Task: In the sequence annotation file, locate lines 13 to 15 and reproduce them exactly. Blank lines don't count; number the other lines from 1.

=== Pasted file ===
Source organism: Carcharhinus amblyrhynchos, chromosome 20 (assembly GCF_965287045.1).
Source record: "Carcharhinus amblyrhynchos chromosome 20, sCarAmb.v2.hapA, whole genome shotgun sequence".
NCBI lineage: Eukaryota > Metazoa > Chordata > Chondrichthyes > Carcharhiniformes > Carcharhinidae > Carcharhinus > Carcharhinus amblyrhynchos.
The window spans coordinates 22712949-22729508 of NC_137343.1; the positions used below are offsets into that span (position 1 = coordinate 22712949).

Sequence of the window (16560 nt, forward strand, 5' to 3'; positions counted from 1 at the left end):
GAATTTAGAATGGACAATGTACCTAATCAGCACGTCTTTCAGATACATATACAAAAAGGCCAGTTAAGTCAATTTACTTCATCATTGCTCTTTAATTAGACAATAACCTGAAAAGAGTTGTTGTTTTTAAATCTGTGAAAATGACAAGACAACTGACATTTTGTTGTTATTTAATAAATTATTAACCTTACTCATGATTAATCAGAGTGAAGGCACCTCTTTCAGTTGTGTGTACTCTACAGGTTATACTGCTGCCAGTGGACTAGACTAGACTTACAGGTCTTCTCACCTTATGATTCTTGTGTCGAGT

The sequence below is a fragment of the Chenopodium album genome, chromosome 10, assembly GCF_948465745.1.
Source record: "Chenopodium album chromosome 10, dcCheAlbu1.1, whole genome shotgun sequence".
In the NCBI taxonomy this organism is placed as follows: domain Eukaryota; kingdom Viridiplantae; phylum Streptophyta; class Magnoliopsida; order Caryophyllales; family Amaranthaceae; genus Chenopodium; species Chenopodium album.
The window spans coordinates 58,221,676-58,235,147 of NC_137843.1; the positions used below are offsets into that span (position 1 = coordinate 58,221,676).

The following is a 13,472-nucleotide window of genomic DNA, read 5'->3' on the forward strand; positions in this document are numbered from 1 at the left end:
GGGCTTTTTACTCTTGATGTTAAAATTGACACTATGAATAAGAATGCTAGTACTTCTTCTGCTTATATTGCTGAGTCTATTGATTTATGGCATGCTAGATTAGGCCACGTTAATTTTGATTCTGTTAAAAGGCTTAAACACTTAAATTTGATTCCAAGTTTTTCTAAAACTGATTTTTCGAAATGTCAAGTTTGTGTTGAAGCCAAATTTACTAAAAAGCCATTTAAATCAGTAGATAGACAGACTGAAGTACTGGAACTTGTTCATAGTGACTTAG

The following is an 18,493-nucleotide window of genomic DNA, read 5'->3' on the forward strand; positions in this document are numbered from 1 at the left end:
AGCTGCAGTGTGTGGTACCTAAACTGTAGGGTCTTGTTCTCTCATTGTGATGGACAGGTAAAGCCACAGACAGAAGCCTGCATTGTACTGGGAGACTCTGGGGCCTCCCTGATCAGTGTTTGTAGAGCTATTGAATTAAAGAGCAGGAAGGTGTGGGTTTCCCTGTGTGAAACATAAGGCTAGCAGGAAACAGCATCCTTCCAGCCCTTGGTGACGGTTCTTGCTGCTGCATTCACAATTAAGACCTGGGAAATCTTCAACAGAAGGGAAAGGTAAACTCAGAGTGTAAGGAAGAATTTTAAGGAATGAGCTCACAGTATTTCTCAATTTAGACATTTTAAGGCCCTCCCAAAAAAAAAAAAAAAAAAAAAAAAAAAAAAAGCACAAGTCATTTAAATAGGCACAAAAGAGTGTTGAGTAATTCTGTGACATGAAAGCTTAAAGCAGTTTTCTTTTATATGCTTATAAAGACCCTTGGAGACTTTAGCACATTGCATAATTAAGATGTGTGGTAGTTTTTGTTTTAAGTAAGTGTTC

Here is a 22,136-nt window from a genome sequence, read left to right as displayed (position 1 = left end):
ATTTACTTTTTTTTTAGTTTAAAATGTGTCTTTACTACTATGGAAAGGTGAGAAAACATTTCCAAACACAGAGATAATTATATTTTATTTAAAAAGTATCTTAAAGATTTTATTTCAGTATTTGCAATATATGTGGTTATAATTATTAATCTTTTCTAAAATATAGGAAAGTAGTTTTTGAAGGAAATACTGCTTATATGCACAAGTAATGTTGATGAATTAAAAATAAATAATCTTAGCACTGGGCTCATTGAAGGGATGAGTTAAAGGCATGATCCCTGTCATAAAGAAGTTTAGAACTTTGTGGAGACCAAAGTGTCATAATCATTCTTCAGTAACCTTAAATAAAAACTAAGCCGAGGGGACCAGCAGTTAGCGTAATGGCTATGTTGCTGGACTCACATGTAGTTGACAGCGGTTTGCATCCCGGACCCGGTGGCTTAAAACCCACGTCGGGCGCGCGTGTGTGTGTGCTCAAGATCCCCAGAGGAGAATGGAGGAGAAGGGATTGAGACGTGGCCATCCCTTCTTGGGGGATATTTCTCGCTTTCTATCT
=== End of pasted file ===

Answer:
The following is an 18,493-nucleotide window of genomic DNA, read 5'->3' on the forward strand; positions in this document are numbered from 1 at the left end:
AGCTGCAGTGTGTGGTACCTAAACTGTAGGGTCTTGTTCTCTCATTGTGATGGACAGGTAAAGCCACAGACAGAAGCCTGCATTGTACTGGGAGACTCTGGGGCCTCCCTGATCAGTGTTTGTAGAGCTATTGAATTAAAGAGCAGGAAGGTGTGGGTTTCCCTGTGTGAAACATAAGGCTAGCAGGAAACAGCATCCTTCCAGCCCTTGGTGACGGTTCTTGCTGCTGCATTCACAATTAAGACCTGGGAAATCTTCAACAGAAGGGAAAGGTAAACTCAGAGTGTAAGGAAGAATTTTAAGGAATGAGCTCACAGTATTTCTCAATTTAGACATTTTAAGGCCCTCCCAAAAAAAAAAAAAAAAAAAAAAAAAAAAAAAGCACAAGTCATTTAAATAGGCACAAAAGAGTGTTGAGTAATTCTGTGACATGAAAGCTTAAAGCAGTTTTCTTTTATATGCTTATAAAGACCCTTGGAGACTTTAGCACATTGCATAATTAAGATGTGTGGTAGTTTTTGTTTTAAGTAAGTGTTC

Here is a 22,136-nt window from a genome sequence, read left to right as displayed (position 1 = left end):